This turned out to be one of the most memorable summers we have ever had mostly because of two bullriders from Arizona, Harry Begaye and James "JP" Paddock. We met these men at the clinic at Seba Dalkai Boarding School on the Navajo Nation in Arizona in October of 1994. They came to Texas in July of 1997 as part of our grant from the Indian Health Service, Navajo Division.
This year they were back to complete their training as clinicians which they did at the AAHS Instructor Certification Clinic at Camp Stewart for Boys. This clinic has become, due to the excellent facilities, horses, and equipment, the AAHS training ground for clinicians and well as the site of the first annual AAHS Board Meeting. It was a pleasure and an honor to work with these two gentlemen and it is a pleasure to call them friends. We are looking forward to a lengthy and rewarding association with them.
As is common at any instructor certification clinic during camp season, we were faced with numerous candidates who had been riding all their lives but who had never had or witnessed a serious mishap, even though their personal habits around horses incited problems. Having two well-known rodeo figures explaining the risks and the way they do things eliminated a lot of the usual arguments over defensible practices versus indefensible practices. Hey, if the rodeo guys think its dangerous it must really be DANGEROUS. It was thoroughly refreshing.
JP and Harry brought an immense amount of experience to the clinic, certainly a different kind than most of us were used to. Both men are fathers as well as known figures in the rodeo world so there's was a unique perspective to bring to the training of riding instructors. JP, who is currently a ranked bullrider, had definite ideas on how much risk is too much with a child, especially when he faces the ultimate kind of risk frequently. Both men impressed everyone present. Because we had seven staff members at the Clinic who were clinician level riders we were able to do a trail ride demonstration that had a lasting impact on all participants. We took out a ride that was 27 riders long. There was a staff member every six horses and an outrider. It soon became obvious to all how little communication there was within the ride, and certainly between the leader and the back half.
To bring the point home, we had room about halfway through the ride to swap positions between the front and back halves. That in itself was an interesting maneuver as the instructor candidates who had been in the front got to see the reaction of their horses as the other half of the ride passed them. Most were amazed that some of these gentle horses were not happy to see the others go by, even with many horses still with them. All the candidates became aware of why it is important to have a staff person every six horses as they really couldn't see farther ahead than six horses. Nor could the leader or the drag rider see far enough in either direction to know what was happening in the middle.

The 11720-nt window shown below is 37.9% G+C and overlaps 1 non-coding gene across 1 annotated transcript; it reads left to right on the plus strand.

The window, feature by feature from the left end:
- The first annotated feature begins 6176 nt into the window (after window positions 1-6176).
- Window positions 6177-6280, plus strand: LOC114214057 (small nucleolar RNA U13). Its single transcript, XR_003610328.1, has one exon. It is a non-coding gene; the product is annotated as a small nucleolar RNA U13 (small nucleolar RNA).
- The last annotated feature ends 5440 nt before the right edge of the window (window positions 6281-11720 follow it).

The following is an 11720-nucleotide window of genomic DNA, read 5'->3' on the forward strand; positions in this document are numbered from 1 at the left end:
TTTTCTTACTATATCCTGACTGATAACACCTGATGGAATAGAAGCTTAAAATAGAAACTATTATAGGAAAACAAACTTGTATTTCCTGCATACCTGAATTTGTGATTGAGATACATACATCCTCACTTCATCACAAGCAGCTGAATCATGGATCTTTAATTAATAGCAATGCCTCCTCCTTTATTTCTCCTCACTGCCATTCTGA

Several of the riders had participated before in really big trail rides and were amazed to see how difficult it is to keep everything under control so that the small problems that can arise on any ride remain small.
It was apparent to all that rides with more than twelve students can be especially dangerous just because of the number of riders. Walkie-talkies would be a help since the out-rider or swing-rider cannot always get up and down the line. With novice riders, a ride of this size presents serious problems and one is faced with making the admission that it is up to the horses to take care of the riders unless there is adequate staff.
Without doubt, none of the above could have happened without the help and support of Camp Stewart for Boys in Hunt, Texas, owned by Kathy and Sy Ragsdale. Camp Stewart hosted our Board of Directors as well as our clinician candidates. Betsy Greene, Ph.D. Equine Extension Specialist from Washington State University and Professor, Bob Dawson of the University of Texas School of Law stayed far much of the clinic and taught the sessions on equine science and negligence law, respectively. Because of the facilities and the number of horse professionals present, it became the ultimate clinic. There was an expert present for nearly every type of horsemanship related question.
Jeepers Ragsdale, co-directar of Camp Stewart, and Paul Brand, also of Camp Stewart have joined our Board of Directors and we are delighted to have them. Paul has also become one of our clinicians and I am confident that he will be one of the best that we have.
We are all looking forward to next year with our generous friends from the Texas Hill Country.